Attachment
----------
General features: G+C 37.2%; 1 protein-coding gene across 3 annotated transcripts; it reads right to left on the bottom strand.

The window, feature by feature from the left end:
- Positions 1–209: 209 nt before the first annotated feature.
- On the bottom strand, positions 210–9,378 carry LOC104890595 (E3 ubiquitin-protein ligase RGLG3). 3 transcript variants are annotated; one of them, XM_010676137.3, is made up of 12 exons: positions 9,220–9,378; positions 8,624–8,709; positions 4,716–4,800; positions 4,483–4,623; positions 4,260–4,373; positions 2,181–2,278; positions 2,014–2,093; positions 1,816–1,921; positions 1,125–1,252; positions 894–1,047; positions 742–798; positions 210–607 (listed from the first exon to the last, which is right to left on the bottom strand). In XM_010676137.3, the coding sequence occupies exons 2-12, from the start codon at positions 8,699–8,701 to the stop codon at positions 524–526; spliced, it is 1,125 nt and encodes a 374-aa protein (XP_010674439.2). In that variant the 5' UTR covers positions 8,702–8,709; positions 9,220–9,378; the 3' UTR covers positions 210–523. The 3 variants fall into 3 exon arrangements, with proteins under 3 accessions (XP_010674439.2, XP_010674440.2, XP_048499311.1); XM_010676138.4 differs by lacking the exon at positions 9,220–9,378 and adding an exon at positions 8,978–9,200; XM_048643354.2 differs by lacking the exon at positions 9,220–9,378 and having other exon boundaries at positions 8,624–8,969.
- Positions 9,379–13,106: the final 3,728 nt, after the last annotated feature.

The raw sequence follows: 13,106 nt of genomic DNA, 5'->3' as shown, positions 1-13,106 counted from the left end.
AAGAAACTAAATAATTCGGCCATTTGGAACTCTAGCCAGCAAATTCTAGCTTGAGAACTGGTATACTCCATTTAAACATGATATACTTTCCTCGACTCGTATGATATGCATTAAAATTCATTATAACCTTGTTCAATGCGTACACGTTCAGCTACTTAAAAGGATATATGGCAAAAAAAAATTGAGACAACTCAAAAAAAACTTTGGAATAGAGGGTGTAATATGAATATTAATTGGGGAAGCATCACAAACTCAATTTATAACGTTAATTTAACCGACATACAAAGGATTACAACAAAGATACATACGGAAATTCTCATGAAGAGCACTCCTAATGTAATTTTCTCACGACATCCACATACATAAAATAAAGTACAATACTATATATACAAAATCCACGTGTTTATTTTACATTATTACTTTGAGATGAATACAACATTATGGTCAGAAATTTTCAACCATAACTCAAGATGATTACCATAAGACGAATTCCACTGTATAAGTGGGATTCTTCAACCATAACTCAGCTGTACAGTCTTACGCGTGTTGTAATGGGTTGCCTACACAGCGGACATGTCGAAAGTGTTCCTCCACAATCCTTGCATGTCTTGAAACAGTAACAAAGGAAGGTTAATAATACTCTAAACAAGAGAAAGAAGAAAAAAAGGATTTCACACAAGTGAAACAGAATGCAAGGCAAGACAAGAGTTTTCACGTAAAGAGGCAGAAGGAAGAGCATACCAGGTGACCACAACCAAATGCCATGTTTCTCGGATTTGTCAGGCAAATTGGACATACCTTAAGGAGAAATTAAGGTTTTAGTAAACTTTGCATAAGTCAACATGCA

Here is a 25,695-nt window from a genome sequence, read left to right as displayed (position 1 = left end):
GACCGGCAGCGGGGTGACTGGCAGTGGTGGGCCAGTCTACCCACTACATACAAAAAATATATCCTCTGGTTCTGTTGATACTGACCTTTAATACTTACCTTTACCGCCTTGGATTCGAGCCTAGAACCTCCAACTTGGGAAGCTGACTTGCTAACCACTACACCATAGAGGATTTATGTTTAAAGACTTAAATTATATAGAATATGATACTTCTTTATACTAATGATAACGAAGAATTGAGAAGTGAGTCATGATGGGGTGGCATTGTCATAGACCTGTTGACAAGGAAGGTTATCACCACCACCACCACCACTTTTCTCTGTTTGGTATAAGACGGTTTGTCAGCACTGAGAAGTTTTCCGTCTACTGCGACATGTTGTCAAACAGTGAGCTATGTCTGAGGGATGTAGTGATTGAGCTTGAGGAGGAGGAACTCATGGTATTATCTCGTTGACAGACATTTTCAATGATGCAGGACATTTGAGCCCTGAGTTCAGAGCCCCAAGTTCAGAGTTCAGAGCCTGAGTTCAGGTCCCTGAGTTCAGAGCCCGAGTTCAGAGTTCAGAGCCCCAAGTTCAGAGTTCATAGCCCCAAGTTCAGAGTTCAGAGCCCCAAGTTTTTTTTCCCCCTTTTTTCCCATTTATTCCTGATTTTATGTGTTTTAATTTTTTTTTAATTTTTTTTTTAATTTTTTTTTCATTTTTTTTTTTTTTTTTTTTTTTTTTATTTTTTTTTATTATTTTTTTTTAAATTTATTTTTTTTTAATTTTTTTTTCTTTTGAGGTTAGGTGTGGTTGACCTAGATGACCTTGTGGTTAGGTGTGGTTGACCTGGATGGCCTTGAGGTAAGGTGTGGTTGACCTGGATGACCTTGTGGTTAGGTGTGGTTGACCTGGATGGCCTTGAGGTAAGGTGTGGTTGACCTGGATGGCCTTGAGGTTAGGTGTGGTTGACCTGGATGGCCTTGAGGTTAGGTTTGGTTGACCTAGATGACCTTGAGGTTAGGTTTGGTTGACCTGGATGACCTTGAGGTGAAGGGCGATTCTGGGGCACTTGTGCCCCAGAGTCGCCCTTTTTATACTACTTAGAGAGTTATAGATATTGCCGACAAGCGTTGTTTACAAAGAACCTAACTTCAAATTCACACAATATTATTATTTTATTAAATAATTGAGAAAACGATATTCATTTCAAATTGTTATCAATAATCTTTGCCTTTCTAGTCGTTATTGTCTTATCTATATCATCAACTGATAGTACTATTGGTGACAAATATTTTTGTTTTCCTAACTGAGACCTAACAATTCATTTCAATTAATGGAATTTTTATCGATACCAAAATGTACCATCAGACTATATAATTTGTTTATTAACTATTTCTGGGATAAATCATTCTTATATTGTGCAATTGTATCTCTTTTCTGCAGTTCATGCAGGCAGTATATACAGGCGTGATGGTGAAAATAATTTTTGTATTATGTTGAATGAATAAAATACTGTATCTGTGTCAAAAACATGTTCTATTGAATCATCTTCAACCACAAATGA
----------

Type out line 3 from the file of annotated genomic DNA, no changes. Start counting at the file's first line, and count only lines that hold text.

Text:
- Positions 1–209: 209 nt before the first annotated feature.